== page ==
Some resthomes are no longer requiring people to show vaccine passes before visiting loved ones after the relaxation of rules this week.
Instead rapid antigen tests are among measures aimed at keeping Covid-19 away from vulnerable older people.
Vaccine mandates remain in place for aged care workers and they must have a negative RAT before starting a shift.
Although many resthomes are choosing to still sight vaccine passes from visitors, others are not, instead making special arrangements for unvaccinated people to see residents.
Anna Blackwell, who owns the Cook Street Nursing Care Centre in Palmerston North, said as rules changed it was time to start thinking about operating when managing Covid-19 in the community.
Resthomes had long dealt with outbreaks of viruses, so were used to keeping residents safe.
"You can't lock families out and you can't live in fear, but you can't also open the doors and go, 'There's nothing to worry about,' because, clearly, we're in a demographic where a big Omicron outbreak isn't what we want for our staff or our residents.
"I feel like we're in a real balancing act and a turning point, and it's just knowing when it's safe to make that turn."
The Cook Street Care Centre doesn't require vaccine passes any more, but visitors must have a negative test before they're allowed in.
Blackwell said throughout the pandemic it had made exceptions for unvaccinated people to visit, such as using extra PPE or arranging outdoor visits.
"What's best for residents is they have family contact. We have to always be balancing that, wanting to get more families in here so residents can have that value in their lives as opposed to making sure we're not putting residents and staff at risk from unnecessary Covid transmission.
"It's a balancing act all of the time."
Negative rapid antigen test insufficent
Auckland University epidemiologist Professor Rod Jackson said rapid antigen tests weren't reliable enough to be a definitive diagnostic device, although they were useful in limiting transmission.
"I've just been told about some old age care homes where they're now allowing people in who aren't vaccinated, so you can come in without a vaccine pass and all you need to do is have a negative RAT.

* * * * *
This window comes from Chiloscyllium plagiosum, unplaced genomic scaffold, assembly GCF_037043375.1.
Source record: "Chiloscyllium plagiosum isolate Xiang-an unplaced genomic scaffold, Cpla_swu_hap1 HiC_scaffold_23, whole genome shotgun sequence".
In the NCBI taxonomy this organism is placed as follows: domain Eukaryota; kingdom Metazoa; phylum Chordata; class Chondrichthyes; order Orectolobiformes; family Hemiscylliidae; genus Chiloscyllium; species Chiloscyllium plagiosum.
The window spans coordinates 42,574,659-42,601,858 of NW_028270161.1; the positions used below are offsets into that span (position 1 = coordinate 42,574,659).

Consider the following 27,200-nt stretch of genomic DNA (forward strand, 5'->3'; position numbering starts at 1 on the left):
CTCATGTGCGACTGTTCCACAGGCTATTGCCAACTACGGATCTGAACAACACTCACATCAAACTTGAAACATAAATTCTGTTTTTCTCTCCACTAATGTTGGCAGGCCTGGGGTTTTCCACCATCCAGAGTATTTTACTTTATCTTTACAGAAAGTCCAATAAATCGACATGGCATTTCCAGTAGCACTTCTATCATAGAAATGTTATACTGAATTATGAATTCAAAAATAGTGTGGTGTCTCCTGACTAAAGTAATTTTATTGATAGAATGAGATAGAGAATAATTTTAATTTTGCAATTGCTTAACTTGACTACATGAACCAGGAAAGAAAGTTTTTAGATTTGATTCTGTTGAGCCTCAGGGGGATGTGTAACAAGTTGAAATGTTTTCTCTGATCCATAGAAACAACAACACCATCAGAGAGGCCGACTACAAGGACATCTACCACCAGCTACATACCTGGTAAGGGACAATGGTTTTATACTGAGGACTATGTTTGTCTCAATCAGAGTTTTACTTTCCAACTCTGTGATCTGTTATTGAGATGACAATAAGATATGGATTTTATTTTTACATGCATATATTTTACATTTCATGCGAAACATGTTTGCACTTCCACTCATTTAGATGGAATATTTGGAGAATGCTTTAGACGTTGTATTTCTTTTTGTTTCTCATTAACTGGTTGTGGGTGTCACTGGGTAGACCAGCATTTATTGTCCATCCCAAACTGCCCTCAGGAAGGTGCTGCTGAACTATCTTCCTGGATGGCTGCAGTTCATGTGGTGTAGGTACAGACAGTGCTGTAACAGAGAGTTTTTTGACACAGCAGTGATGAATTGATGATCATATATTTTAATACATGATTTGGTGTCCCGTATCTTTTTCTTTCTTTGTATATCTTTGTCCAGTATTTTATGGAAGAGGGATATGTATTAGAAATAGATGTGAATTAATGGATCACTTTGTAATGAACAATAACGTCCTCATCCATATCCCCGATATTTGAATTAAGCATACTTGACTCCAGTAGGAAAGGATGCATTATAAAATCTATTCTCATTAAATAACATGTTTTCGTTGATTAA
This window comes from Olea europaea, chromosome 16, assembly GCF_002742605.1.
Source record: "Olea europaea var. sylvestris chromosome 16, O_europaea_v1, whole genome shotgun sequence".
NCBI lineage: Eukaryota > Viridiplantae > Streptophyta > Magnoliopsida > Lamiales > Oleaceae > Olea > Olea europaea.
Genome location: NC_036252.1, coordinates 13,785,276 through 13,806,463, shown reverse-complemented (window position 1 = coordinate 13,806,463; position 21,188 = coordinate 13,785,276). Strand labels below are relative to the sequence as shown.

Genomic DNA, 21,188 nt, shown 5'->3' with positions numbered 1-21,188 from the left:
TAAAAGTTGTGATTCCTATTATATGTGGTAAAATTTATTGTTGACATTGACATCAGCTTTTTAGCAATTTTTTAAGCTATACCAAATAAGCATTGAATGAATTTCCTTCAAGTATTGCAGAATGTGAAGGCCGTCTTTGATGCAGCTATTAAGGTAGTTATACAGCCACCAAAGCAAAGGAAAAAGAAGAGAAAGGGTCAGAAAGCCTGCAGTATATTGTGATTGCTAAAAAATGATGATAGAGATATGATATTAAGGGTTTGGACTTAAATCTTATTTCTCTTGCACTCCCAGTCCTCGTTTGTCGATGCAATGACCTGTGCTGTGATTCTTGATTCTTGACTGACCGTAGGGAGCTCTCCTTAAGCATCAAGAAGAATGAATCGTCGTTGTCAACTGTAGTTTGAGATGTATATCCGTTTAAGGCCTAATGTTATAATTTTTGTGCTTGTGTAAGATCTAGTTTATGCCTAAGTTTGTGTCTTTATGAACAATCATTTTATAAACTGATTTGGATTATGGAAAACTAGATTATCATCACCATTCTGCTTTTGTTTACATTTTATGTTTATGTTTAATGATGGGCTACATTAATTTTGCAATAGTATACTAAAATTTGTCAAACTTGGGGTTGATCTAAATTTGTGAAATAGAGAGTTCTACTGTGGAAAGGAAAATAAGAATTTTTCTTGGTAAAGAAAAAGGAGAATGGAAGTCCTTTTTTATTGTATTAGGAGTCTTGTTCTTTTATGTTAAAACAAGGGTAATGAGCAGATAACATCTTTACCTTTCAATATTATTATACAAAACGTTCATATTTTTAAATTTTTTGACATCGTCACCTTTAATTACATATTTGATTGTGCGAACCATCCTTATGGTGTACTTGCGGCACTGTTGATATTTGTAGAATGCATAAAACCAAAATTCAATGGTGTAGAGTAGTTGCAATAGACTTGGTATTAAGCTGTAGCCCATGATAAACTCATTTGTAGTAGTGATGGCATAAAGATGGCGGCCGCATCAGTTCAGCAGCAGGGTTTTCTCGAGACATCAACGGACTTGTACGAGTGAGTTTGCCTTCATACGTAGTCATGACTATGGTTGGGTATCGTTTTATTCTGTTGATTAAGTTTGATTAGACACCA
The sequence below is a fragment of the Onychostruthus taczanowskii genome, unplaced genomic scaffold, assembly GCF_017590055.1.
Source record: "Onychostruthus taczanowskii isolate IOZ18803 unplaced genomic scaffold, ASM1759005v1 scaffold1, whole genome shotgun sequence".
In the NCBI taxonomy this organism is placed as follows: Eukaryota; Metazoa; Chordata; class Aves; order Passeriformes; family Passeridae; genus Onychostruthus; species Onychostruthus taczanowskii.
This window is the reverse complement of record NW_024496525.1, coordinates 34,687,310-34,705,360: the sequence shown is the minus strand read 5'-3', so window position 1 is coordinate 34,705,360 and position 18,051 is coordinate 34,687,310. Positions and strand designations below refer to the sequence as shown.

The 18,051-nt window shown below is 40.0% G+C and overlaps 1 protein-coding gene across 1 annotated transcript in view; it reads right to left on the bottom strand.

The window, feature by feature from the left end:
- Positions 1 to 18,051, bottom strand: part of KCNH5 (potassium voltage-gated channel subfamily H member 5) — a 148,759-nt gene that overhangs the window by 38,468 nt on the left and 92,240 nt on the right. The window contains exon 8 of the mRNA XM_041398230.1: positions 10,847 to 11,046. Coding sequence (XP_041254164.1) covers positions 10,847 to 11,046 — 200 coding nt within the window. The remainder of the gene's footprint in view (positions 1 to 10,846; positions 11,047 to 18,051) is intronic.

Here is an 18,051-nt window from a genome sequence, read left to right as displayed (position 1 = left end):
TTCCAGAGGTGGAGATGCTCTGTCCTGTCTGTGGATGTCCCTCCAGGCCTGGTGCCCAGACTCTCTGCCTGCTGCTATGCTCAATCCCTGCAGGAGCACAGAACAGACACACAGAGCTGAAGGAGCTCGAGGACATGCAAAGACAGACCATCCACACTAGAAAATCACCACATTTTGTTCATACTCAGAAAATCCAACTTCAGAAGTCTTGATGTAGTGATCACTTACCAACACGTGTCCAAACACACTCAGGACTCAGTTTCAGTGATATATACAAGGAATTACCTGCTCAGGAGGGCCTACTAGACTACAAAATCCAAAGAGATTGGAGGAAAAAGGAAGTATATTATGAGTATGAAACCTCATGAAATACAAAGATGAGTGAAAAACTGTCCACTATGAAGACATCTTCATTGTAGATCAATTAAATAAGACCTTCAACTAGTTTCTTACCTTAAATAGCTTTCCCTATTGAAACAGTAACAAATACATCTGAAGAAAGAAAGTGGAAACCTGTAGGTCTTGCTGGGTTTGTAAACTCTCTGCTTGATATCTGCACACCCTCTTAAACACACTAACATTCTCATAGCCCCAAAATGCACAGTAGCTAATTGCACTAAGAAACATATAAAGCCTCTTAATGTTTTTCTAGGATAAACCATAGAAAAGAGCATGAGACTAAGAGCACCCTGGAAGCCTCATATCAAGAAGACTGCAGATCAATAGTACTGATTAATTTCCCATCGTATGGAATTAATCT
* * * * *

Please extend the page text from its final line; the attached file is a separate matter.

"I just don't think that's sufficient for that extremely high-risk setting."
A Bupa spokeswoman said its resthomes weren't requiring vaccine passes, but it was unfair to dismiss rapid antigen tests in isolation without taking into account other measures taken to keep Covid-19 at bay.
"We are confident that we can follow the government's guidance, that visitors no longer need to show their vaccine passes, because all employees and the vast majority of our residents and visitors are fully vaccinated and because of the extensive processes we have in place to keep our residents and people safe," she said.
All visitors and employees were tested before entering Bupa rest homes. Measures in place included wearing PPE, physical distancing, hygiene and infection prevention practices, and limiting visitors to two at a time in a resident's room.
The spokeswoman said Bupa was following a legal requirement in the updated Covid-19 protection framework orders that said aged care homes couldn't deny people, apart from workers, entry on the basis of their vaccination status.
A Ryman Healthcare spokesman said its resthomes were still requiring vaccine passes for routine visits because they were essential to help protect residents.
Extra measures were taken for unvaccinated visitors, such as them seeing residents in special rooms that were cleaned between visits.
New Zealand Aged Care Association chief executive Simon Wallace said its advice for resthomes was to keep sighting vaccine passes for visitors, as they provided an extra level of assurance.
"That's because of the vulnerability of the people that we are looking after. Our residents, obviously, have a number of health concerns and they are most at risk from the virus."
Vaccine passes were one of the "lines of defence".
It's an approach Grey Power's aged care and retirement villages national advisory group chairman Roy Reid endorses.
"It's fairly important that they protect their residents from the virus as much as they can. They've done a damn good job up until now of stopping the virus spreading into resthomes, so they've got to continue to manage it.
"There's a lot of virus in the community, as we all know, and older people are very vulnerable because the standard of their health is not good."
Many resthome residents, however, had been doing it tough for the past two years because of visitor restrictions, Reid said.